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Rare and Unlocated post-incunables

Rare and Unlocated post-incunables

£21,000 €25,000  | $27,000



This visually attractive Sammelband contains unlocated and rare post-incunables, and includes two woodcut illustrations. The seven items are linked by their imprint location: publication 1 was likely printed in Paris, and publications 2–7 certainly were. Beyond this, however, the combination is somewhat eclectic. There are four instructions for priests, but these are sandwiched between a biographical compendium of ancient authors, a satirical dialogue attacking Pope Julius II, and a royal act relating to university privileges.

The collection survives in a contemporary binding, indicating that these seven publications were put together at an early stage. This in turn provides an interesting insight into the history of reading and compilation practices. The collection also sheds light on the practicalities and logistics of sixteenth-century pamphlet production, notably the faulty metalcut initial in publication 1, the stop-press change in publication 2, and the mistake in publication 4.

What follows is a description, a discussion of each of the seven items individually, and finally a consideration of the book as a whole—especially signs of use therein. 

Left to right: publications 6, 7, 3 and 4. 


A Sammelband containing the following publications:

  1. [Burley, Walter, pseudo-]: Vita omnium philosophorum et poetarum cum auctoritatibus et sententiis aureis eorundem annexis. [Paris?, de Marnef (device owner), c.1517 based on the device].
  2. [Erasmus, Desiderius]: Dialogus viri cuiuspiam eruditissimi festivus sane ac elegans, quo[modo] Iulius. II. ... post mortem coeli fores pulsando, ab ianitore illo D. Petro i[n]tromitti nequiuerit ... [Paris, Jean (/Gilles?) de Gourmont, c.1518]. 
  3. [Hustuberro, Bernardus de]: Itinerarium Clericorum. Paris, Jean du Pré (II), Pierre Gaudoul [c.1519 based on the device].
  4. [Instructions for Priests]: Instructio seu Alphabetum sacerdotum [...]. Paris, Jean Petit [1507 or later based on the device].
  5. [Instructions for Priests]: Cura clericalis Lege Relege. [Paris: Pierre Gaudoul (device owner), c.1515 based on the device].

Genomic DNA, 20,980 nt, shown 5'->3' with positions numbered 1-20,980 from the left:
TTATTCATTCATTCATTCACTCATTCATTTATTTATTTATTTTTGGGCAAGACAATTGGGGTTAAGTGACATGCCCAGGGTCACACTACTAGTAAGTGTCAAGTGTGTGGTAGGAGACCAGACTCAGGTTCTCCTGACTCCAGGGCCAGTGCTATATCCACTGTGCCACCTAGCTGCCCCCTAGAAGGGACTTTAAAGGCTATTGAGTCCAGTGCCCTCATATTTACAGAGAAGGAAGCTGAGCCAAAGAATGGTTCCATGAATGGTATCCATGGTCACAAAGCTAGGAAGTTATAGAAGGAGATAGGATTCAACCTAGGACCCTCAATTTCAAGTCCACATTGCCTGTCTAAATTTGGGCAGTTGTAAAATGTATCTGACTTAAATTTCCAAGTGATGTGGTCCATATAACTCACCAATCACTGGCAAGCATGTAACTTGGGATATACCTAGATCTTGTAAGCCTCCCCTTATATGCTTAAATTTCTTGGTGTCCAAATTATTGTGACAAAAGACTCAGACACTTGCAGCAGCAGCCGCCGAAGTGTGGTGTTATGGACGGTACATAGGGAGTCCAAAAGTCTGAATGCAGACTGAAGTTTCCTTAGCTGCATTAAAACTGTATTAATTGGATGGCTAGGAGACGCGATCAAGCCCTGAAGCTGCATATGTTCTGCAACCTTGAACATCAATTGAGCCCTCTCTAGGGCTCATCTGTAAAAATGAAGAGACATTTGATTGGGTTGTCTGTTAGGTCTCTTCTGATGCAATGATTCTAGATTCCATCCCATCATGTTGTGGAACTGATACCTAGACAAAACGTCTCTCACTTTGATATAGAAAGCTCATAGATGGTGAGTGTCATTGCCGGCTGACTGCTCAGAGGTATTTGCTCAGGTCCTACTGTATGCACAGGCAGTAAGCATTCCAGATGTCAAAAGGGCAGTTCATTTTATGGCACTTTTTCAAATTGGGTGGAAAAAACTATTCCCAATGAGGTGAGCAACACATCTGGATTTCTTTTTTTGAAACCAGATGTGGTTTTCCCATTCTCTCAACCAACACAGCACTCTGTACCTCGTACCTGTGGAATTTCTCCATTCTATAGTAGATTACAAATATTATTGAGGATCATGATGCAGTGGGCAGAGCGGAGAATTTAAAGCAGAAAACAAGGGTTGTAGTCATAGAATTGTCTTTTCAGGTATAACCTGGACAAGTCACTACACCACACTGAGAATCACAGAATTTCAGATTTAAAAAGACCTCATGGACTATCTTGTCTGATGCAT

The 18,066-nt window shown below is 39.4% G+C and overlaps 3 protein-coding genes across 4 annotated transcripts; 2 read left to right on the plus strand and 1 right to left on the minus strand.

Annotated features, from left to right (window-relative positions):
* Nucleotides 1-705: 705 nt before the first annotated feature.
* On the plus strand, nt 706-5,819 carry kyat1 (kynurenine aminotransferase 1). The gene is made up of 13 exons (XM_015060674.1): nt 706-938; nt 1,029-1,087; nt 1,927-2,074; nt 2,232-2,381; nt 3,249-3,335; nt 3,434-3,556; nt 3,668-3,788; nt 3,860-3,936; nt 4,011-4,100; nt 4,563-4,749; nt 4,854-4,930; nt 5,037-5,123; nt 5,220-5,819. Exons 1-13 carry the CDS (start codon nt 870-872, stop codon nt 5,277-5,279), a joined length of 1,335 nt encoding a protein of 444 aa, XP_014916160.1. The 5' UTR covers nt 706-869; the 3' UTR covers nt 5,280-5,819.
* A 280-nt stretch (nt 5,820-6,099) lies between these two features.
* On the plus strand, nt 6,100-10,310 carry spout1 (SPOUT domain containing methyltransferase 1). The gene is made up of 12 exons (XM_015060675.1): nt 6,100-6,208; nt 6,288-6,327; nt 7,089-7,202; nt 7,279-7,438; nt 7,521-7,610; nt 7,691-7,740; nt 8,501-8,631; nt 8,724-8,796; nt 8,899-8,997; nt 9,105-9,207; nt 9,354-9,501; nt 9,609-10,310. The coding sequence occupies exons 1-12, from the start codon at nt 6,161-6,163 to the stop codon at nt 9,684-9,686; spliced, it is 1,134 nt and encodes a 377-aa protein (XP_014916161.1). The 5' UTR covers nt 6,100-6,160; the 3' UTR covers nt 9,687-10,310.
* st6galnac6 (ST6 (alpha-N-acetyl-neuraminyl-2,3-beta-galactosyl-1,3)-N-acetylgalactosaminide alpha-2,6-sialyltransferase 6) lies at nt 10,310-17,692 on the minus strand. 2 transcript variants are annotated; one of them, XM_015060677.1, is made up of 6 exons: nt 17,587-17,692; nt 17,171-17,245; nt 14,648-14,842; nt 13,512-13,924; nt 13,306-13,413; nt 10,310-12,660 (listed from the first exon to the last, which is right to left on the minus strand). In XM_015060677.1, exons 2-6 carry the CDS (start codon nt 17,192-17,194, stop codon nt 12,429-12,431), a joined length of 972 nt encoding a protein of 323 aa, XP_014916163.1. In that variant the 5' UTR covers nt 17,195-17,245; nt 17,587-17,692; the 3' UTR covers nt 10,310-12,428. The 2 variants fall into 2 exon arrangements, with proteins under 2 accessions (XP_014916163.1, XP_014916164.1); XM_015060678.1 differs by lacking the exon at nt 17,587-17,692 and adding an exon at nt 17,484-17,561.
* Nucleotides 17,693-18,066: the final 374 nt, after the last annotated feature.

6. [Amelius, Joannes]: Instructio virorum ecclesiasticorum. Paris, Regnault Chaudière & Jean du Pré (II) [c.1520 based on the dedication].
  7. [Royal Acts]: Les reformatio[n]s des previleges des universitez. Avec le cry des monnoyes nouvellement publie a Paris. Paris, Guillaume Nyverd, 1506.

Physical Description

Seven publications in one volume, octavo, 14 x 10 cms in binding.

  1. Publication 1: fols. [96], collation: a–m8 . Printer’s device to title-page (Renouard, Marques, 721). Decorative printed initials up to six lines in height. 2.
  2. Publication 2: fols. [36], collation: A–I4 . Final folio blank. 3.
  3. Publication 3: fols. [24], collation a–c8 . Printer’s device to title-page (Renouard, Marques, 338). Decorative printed initials up to ten lines in height. Final page blank. 4.
  4. Publication 4: fols. [12], collation: a12. Printer’s device to title-page (Renouard, Marques, 883; Haebler 1914 IV). Decorative printed up to eight lines in height. 5.
  5. Publication 5: fols. [16], collation: A–B8 . Printer’s device to title-page (Renouard, Marques, 338). One decorative printed initial four lines in height. Final folio blank. 6.
  6. Publication 6: fols. XXIIII (i.e. 24), collation: A–C8 . Woodcut illustration to title-page depicting a monk writing in a scriptorium (9.5 x 7.5 cms). Decorative printed initials up to eight lines in height. 7.